Every Wednesday 7-10
If you are new to Blues Jams here are a few tips that will help you along the way.
1. When you get to the jam, introduce yourself. Let them know what instrument you play so that they can begin to think about who they will pair you with. Then, while you are waiting, listen to some great music and mingle with other musicians. This is a great opportunity to network.
2. By default, the singer is the bandleader on stage. That means they call the tune, signal the breaks and dish out the solos. If you sing, it's crucial that you know how to do this. The best way to learn is to watch others and listen. When in doubt, ask for help from someone that's done this before.
3. A solo is your opportunity to shine. In general, try and play something that fits the feel of the song. Also, try and keep one eye on the band leader during your solo. They may cut you short and you will want to see it coming. If you aren't paying attention, you'll miss the signal and step on the next guy. Finally, if you are not soloing, bring the volume down so the other soloists don't have to turn up so much to be heard.
4. Listen. Learn. Have fun. A blues jam is a great learning experience. But you get out of it what you are willing to learn. Don't go in with any preconceived notions. Ask a lot of questions. And listen to the guys and gals that have been doing this a while. Their advice and input is always worth the price of admission.
5. Be musical. That means ... listen to what's happening up there on stage. Don't just listen to your one part. Listen to the whole mix. The whole point of getting on stage is to provide entertainment. It's about the music, not some selfish goal. And you have to understand your part in the arrangement. This comes, first and foremost, from listening to the music you are trying to play. If you come out to the jam and you don't know the first thing about blues, then it's probably best if you listen for a while before getting up there. There are those that get it, and those that don't.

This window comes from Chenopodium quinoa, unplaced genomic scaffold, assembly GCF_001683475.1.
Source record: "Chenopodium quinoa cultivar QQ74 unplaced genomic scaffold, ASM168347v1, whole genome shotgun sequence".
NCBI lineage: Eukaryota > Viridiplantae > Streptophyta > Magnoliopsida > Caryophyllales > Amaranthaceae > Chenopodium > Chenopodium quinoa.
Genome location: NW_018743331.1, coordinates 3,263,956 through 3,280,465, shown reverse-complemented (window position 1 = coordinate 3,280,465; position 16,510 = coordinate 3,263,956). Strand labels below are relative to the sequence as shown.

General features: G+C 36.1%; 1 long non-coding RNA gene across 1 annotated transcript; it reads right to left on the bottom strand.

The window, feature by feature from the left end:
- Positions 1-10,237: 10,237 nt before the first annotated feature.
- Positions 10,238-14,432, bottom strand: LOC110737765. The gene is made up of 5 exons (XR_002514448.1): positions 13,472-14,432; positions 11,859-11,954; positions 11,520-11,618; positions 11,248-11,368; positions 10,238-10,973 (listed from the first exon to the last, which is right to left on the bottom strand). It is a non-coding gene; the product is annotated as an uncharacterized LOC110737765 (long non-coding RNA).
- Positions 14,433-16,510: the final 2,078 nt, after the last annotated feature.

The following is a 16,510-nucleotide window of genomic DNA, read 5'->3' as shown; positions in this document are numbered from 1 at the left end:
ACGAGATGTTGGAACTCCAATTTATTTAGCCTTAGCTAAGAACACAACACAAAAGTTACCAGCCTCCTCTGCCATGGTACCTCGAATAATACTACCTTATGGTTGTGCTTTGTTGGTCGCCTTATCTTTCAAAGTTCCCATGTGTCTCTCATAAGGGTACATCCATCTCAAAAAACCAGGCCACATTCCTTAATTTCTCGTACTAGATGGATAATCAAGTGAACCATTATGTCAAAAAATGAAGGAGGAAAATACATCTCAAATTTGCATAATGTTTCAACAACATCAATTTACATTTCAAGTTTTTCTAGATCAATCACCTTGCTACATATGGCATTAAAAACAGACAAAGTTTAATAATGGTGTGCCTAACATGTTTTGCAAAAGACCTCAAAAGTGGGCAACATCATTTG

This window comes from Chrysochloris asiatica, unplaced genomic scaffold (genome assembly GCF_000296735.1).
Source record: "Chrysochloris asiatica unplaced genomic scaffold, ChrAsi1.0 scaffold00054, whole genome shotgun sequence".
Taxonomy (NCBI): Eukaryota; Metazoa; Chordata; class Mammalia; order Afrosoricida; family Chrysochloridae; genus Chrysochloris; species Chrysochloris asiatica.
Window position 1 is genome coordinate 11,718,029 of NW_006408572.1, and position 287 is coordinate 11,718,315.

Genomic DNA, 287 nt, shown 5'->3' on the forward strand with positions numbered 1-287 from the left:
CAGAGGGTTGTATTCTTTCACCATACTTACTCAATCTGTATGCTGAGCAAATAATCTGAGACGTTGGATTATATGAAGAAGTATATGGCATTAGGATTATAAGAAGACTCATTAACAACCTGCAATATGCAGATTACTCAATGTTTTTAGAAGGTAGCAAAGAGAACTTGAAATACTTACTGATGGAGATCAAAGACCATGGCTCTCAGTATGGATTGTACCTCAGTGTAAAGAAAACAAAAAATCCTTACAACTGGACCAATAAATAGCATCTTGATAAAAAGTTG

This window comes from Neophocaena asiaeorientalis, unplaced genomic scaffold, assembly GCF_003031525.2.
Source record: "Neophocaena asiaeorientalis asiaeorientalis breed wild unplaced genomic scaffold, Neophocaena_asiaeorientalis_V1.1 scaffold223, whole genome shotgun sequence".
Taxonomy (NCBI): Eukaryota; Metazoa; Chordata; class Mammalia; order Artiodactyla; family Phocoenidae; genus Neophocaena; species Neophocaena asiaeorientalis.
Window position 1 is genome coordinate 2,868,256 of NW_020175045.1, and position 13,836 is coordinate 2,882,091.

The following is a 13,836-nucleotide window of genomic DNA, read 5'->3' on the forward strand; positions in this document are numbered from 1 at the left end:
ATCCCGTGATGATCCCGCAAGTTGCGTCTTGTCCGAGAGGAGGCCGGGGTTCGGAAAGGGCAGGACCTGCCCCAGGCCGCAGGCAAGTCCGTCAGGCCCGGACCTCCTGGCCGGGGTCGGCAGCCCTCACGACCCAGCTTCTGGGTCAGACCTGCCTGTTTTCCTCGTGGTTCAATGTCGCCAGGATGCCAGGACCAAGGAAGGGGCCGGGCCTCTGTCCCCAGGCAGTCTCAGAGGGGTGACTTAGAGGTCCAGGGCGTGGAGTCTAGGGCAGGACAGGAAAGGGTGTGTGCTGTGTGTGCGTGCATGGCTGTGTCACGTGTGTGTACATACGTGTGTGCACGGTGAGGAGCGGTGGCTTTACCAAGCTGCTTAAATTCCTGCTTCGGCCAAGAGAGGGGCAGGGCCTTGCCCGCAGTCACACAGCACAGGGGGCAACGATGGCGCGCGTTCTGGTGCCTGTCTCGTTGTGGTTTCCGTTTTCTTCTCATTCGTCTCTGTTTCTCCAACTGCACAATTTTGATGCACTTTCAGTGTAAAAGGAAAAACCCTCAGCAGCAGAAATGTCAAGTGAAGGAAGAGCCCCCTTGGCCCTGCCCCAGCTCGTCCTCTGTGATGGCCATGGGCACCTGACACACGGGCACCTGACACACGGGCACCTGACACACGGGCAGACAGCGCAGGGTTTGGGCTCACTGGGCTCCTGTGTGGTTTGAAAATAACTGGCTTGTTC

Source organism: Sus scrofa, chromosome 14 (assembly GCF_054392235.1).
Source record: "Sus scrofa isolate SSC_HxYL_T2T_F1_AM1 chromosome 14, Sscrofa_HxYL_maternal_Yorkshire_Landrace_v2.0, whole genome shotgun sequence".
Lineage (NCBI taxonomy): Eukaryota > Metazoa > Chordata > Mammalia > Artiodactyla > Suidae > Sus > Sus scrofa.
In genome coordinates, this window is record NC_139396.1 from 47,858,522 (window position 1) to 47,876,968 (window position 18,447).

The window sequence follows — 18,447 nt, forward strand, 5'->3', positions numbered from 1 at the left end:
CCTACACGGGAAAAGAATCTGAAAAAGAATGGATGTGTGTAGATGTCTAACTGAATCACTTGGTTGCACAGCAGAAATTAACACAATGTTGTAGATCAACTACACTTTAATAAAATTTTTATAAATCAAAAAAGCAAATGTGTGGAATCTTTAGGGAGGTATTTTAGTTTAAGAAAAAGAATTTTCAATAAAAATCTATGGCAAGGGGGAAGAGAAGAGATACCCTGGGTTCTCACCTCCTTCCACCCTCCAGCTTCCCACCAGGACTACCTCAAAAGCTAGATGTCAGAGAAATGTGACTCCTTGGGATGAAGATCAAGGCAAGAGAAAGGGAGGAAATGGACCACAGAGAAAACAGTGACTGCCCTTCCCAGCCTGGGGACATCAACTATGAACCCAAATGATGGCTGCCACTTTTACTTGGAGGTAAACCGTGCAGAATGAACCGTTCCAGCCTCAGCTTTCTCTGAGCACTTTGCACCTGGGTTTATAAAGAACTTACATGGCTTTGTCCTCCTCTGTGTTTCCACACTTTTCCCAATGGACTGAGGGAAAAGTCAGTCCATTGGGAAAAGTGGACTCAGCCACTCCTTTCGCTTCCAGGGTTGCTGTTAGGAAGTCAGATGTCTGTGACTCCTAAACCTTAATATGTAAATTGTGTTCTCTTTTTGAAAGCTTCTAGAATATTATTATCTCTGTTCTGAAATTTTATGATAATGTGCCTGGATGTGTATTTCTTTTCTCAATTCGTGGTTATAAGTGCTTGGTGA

6. Know some blues tunes. The sure fire way to earn the scorn of the rest of the musicians in the room is to show up and call out a classic rock tune. Remember, the purpose of a blues jam is to perpetuate and relive a timeless American musical tradition with a group of other musicians who share the same goal. This leads to a controversial question: what is blues? Better to start with some Muddy or T-Bone before you start testing the boundaries.
What To Bring:
1. Bring your instrument. Make sure it's well maintained and ready to play.
2. Bring a tuner and tune up before you get called up on stage.
3. If you're a drummer, bring your own sticks.
What Not To Bring:
1. Do not bring your Marshall Half Stack. A blues jam is all mixing it up with other musicians. It's not about the equipment. So keep it simple.
1. In general, any 12-bar blues song that follows the standard I-IV-V chord pattern is a good call. Everyone will know how to pull this off. Click here for more information on what I-IV-V means.
2. Any blues song that stays on the one is also a good choice.
3. Any of the standards are also good (Sweet Home Chicago, Kansas City, Stormy Monday, etc).
4. If you bring your whole band up, feel free to choose songs that have a different arrangement. But remember, people have come to hear some blues. It is a blues jam after all.
5. If you follow these guidelines, you will get the most out of a blues jam. The other musicians will accept you as a peer. You will get more playing time. And if you are lucky, you will experience the pure magic that happens when the stars align on stage. It's truly a blessing that happens every once in a while.
Officially Sanctioned Event